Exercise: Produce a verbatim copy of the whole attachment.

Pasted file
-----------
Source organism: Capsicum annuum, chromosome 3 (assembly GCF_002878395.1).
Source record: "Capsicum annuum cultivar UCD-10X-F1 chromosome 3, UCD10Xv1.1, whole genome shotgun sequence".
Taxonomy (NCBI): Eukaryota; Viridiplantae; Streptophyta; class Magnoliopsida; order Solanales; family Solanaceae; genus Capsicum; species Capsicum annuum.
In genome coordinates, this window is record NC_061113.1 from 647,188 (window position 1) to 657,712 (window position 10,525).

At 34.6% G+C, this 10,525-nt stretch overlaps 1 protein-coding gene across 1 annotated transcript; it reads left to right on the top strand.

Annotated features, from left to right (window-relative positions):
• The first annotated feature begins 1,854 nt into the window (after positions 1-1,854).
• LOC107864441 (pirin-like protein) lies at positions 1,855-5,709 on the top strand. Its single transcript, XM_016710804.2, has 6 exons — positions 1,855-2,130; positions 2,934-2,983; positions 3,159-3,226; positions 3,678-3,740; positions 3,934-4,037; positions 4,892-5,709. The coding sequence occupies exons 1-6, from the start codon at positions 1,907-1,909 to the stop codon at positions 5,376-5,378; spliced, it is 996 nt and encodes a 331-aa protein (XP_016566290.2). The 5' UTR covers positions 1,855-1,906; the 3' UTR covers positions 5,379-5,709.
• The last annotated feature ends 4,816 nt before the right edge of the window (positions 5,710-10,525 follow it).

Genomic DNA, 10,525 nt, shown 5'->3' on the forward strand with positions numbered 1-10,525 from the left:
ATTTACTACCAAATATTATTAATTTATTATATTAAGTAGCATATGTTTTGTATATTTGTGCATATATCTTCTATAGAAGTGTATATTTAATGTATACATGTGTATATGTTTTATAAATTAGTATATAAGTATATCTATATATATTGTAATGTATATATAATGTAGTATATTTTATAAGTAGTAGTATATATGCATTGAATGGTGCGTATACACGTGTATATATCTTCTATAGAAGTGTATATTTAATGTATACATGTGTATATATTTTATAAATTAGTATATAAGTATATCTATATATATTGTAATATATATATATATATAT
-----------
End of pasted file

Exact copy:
Source organism: Capsicum annuum, chromosome 3 (assembly GCF_002878395.1).
Source record: "Capsicum annuum cultivar UCD-10X-F1 chromosome 3, UCD10Xv1.1, whole genome shotgun sequence".
Taxonomy (NCBI): Eukaryota; Viridiplantae; Streptophyta; class Magnoliopsida; order Solanales; family Solanaceae; genus Capsicum; species Capsicum annuum.
In genome coordinates, this window is record NC_061113.1 from 647,188 (window position 1) to 657,712 (window position 10,525).

At 34.6% G+C, this 10,525-nt stretch overlaps 1 protein-coding gene across 1 annotated transcript; it reads left to right on the top strand.

Annotated features, from left to right (window-relative positions):
• The first annotated feature begins 1,854 nt into the window (after positions 1-1,854).
• LOC107864441 (pirin-like protein) lies at positions 1,855-5,709 on the top strand. Its single transcript, XM_016710804.2, has 6 exons — positions 1,855-2,130; positions 2,934-2,983; positions 3,159-3,226; positions 3,678-3,740; positions 3,934-4,037; positions 4,892-5,709. The coding sequence occupies exons 1-6, from the start codon at positions 1,907-1,909 to the stop codon at positions 5,376-5,378; spliced, it is 996 nt and encodes a 331-aa protein (XP_016566290.2). The 5' UTR covers positions 1,855-1,906; the 3' UTR covers positions 5,379-5,709.
• The last annotated feature ends 4,816 nt before the right edge of the window (positions 5,710-10,525 follow it).

Genomic DNA, 10,525 nt, shown 5'->3' on the forward strand with positions numbered 1-10,525 from the left:
ATTTACTACCAAATATTATTAATTTATTATATTAAGTAGCATATGTTTTGTATATTTGTGCATATATCTTCTATAGAAGTGTATATTTAATGTATACATGTGTATATGTTTTATAAATTAGTATATAAGTATATCTATATATATTGTAATGTATATATAATGTAGTATATTTTATAAGTAGTAGTATATATGCATTGAATGGTGCGTATACACGTGTATATATCTTCTATAGAAGTGTATATTTAATGTATACATGTGTATATATTTTATAAATTAGTATATAAGTATATCTATATATATTGTAATATATATATATATATAT